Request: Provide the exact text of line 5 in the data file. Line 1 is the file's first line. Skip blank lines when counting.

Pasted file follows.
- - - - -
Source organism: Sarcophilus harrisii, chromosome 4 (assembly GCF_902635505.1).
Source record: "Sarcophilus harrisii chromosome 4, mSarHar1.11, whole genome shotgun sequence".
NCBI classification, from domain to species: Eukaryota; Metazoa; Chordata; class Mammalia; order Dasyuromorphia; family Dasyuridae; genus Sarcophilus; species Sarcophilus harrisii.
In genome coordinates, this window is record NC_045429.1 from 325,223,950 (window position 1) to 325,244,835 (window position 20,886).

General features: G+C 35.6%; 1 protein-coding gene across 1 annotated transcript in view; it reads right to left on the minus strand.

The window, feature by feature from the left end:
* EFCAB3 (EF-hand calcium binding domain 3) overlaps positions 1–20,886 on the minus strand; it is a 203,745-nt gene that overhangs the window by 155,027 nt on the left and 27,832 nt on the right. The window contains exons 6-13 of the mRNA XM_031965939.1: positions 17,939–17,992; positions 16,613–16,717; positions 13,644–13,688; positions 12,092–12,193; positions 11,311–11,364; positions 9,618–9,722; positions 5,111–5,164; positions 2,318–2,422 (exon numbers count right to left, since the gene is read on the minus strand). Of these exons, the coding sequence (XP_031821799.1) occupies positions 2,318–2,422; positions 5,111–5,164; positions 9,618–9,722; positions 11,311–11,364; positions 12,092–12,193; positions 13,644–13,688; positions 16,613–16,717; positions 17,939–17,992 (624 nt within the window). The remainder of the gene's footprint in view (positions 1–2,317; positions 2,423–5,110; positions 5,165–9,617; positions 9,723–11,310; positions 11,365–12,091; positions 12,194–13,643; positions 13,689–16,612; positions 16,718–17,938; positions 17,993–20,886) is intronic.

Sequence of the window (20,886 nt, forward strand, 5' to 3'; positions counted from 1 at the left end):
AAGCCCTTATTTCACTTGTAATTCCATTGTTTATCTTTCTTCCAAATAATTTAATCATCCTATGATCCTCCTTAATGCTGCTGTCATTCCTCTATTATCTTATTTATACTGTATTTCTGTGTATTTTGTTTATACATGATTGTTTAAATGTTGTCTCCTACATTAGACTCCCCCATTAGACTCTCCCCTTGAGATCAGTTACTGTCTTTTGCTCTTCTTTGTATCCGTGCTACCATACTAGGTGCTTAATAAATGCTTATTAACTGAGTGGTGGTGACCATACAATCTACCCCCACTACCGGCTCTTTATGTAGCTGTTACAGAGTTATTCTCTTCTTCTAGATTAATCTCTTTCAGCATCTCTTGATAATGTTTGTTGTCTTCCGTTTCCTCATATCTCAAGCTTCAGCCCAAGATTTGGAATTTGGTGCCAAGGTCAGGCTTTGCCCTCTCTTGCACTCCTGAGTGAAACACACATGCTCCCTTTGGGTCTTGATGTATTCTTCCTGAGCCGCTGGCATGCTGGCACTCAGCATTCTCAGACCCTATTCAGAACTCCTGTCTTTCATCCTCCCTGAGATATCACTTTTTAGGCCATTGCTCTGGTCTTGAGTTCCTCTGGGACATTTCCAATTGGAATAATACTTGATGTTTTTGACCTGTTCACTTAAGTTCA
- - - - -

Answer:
General features: G+C 35.6%; 1 protein-coding gene across 1 annotated transcript in view; it reads right to left on the minus strand.